Longman Dictionary of Contemporary English homepage

Topic: LAW

Date: 1300-1400
Language: French
Origin: examiner, from Latin examinare, from examen 'weighing out'

examine

verb
     
ex‧am‧ine S3 W2 [transitive]
1 to look at something carefully and thoroughly because you want to find out more about it:
A team of divers was sent down to examine the wreck.
Hegel's philosophy will be examined in detail in Chapter 4.
examine how/whether/what etc
In the course, we will examine how and why Spain became a democracy in 1931.
examine something for something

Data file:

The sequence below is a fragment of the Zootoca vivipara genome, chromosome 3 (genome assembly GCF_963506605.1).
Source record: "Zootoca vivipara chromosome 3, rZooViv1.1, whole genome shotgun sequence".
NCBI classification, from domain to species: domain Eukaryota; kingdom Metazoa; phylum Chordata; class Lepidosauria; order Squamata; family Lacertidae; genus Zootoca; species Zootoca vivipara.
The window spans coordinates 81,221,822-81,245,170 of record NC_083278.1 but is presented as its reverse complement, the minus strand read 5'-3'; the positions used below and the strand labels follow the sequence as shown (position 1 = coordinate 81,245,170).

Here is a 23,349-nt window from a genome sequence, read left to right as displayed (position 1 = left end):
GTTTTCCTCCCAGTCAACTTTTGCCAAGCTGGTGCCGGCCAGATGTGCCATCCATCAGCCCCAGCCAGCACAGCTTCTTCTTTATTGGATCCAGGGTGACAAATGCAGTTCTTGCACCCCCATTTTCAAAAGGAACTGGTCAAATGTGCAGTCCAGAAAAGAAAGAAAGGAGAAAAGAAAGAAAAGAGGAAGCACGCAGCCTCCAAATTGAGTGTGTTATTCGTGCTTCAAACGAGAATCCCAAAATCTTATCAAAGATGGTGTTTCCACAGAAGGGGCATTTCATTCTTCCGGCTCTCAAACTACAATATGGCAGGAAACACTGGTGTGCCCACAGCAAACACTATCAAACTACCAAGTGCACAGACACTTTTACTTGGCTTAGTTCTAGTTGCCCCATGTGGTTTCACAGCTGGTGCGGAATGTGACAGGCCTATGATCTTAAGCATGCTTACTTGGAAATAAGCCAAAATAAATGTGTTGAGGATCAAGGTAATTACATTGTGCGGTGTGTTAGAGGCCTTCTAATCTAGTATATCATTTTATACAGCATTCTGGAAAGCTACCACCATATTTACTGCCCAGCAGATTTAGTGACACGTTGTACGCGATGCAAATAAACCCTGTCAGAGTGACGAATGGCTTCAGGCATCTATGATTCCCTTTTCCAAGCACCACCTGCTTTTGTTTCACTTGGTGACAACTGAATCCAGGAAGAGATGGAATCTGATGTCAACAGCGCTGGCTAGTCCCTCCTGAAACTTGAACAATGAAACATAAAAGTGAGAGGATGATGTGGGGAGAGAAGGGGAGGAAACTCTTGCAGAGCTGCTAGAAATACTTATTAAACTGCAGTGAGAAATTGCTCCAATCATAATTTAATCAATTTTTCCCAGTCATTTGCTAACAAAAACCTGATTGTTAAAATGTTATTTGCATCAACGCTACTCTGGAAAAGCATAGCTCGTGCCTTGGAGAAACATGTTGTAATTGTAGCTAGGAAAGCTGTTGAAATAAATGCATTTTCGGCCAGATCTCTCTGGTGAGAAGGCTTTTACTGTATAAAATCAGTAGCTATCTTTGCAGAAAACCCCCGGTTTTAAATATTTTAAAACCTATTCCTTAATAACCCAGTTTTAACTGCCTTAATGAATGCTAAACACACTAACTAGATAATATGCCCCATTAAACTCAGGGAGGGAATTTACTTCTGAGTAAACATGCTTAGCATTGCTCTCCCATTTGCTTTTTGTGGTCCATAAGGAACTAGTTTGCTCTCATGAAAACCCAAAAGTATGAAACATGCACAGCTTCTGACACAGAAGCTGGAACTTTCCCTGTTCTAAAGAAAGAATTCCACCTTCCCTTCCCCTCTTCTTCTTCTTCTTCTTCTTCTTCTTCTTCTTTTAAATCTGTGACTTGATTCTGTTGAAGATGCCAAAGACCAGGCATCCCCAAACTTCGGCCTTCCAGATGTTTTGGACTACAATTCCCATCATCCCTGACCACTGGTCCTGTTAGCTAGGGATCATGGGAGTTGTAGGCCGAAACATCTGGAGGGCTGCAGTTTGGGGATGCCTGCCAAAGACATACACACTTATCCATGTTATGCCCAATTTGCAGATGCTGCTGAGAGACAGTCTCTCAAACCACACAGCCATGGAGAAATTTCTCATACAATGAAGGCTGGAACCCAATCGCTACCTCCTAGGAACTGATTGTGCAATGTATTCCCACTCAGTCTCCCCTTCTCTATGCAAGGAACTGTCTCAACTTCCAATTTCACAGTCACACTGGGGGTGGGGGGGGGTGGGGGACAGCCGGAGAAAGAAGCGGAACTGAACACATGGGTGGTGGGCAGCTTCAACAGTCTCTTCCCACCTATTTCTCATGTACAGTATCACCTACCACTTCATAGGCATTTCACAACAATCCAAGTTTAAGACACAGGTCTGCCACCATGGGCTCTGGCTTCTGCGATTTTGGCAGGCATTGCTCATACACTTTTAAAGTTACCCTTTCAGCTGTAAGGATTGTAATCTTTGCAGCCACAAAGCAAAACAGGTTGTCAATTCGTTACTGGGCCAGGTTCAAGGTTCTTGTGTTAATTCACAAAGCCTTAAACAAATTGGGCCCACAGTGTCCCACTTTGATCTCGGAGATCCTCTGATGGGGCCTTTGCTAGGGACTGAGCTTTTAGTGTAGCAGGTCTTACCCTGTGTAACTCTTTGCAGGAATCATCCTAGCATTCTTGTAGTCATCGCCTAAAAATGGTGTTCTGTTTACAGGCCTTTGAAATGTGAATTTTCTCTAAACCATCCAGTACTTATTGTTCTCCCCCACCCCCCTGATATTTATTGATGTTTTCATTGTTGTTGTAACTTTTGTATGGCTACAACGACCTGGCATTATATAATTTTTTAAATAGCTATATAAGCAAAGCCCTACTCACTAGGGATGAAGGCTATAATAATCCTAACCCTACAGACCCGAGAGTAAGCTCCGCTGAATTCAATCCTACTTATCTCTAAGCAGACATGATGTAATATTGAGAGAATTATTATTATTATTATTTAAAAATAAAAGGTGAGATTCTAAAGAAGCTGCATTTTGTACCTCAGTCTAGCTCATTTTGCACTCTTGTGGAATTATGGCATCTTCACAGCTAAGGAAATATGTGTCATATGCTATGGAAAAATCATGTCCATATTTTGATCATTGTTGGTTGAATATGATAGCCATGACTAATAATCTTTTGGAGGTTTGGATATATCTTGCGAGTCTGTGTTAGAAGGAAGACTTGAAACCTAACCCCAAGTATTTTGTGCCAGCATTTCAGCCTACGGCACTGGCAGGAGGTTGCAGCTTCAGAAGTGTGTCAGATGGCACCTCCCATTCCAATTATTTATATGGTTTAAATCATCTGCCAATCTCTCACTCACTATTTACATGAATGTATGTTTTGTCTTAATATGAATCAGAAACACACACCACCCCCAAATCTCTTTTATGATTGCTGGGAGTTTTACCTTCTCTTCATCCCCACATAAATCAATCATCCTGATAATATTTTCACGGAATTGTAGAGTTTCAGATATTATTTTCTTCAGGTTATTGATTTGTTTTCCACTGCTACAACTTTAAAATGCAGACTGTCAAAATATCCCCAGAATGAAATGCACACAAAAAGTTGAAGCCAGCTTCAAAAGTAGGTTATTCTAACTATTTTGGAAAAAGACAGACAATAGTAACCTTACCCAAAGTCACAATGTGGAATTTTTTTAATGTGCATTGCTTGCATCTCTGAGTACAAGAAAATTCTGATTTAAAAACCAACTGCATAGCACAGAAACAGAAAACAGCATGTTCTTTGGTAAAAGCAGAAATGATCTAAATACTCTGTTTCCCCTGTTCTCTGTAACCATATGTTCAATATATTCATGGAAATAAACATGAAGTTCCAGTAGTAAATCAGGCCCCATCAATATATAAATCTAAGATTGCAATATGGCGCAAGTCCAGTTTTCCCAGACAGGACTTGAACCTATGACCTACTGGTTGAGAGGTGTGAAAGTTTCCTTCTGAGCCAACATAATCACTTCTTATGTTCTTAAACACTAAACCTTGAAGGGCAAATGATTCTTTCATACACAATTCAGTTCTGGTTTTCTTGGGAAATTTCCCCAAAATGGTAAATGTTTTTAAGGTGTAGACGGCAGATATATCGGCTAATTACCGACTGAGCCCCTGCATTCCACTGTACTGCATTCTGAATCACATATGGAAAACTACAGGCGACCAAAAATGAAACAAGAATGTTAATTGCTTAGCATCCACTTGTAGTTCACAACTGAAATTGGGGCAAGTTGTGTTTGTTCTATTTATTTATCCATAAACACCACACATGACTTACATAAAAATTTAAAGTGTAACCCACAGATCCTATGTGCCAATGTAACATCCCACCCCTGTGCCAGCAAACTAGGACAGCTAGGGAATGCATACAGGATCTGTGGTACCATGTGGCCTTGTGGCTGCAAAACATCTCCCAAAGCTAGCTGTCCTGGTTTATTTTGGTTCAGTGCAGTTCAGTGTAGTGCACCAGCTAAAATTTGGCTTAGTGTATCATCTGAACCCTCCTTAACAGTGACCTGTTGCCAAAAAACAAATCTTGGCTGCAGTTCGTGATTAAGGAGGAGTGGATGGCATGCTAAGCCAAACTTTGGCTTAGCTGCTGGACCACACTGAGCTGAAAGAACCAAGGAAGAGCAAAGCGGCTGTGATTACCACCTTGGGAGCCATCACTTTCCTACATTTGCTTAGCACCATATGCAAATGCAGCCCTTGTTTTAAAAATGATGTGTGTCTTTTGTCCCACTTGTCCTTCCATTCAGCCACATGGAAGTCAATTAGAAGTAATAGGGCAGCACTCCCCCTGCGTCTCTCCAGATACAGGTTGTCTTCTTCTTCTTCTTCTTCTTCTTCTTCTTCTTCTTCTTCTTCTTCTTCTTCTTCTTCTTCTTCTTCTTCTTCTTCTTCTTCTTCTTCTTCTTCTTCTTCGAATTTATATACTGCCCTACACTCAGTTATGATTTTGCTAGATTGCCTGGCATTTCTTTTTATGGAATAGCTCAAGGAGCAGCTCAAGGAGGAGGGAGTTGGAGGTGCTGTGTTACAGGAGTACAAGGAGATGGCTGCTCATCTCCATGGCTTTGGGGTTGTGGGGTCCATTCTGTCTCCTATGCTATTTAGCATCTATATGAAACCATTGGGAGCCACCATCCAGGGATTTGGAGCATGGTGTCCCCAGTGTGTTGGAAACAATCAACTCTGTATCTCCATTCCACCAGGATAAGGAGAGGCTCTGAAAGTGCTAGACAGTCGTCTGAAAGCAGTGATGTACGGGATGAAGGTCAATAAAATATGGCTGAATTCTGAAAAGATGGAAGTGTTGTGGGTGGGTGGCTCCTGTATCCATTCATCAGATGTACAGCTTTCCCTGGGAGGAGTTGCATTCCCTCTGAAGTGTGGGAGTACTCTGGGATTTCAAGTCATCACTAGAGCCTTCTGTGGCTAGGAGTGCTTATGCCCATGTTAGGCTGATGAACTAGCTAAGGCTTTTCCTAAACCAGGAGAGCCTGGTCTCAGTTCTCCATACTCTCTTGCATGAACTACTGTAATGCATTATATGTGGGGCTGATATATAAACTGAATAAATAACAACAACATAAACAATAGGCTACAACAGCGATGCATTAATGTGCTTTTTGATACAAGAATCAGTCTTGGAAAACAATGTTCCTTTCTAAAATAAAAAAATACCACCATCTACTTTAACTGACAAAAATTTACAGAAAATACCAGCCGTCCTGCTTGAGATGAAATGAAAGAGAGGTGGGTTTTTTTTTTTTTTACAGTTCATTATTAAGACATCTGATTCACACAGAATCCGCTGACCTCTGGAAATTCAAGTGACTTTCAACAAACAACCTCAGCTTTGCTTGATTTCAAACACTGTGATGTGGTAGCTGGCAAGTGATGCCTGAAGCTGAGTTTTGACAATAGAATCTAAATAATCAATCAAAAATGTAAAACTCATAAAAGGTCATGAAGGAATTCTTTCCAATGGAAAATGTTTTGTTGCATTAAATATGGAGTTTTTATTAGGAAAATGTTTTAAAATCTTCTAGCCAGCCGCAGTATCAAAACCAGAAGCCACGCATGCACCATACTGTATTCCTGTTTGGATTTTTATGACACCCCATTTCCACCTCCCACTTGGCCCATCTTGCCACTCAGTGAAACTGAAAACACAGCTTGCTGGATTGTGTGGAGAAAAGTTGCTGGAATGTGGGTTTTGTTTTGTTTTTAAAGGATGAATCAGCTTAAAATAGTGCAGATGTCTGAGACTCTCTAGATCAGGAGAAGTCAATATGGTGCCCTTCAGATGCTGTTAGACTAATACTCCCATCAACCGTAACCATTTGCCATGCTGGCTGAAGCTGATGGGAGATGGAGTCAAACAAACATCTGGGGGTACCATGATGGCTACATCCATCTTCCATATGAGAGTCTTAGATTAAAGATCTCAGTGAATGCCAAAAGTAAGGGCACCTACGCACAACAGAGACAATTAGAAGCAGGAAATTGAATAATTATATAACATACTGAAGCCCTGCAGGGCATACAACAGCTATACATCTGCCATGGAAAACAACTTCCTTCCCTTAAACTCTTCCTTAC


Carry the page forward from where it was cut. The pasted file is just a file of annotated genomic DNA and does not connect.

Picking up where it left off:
The police will have to examine the weapon for fingerprints.
see usage note control2
examine
2MH if a doctor examines you, they look at your body to check that you are healthy
3 formalSE to ask someone questions to test their knowledge of a subject [= test]
examine somebody in/on something
You will be examined on American history.
4 lawSCL to officially ask someone questions in a court of law cross-examine
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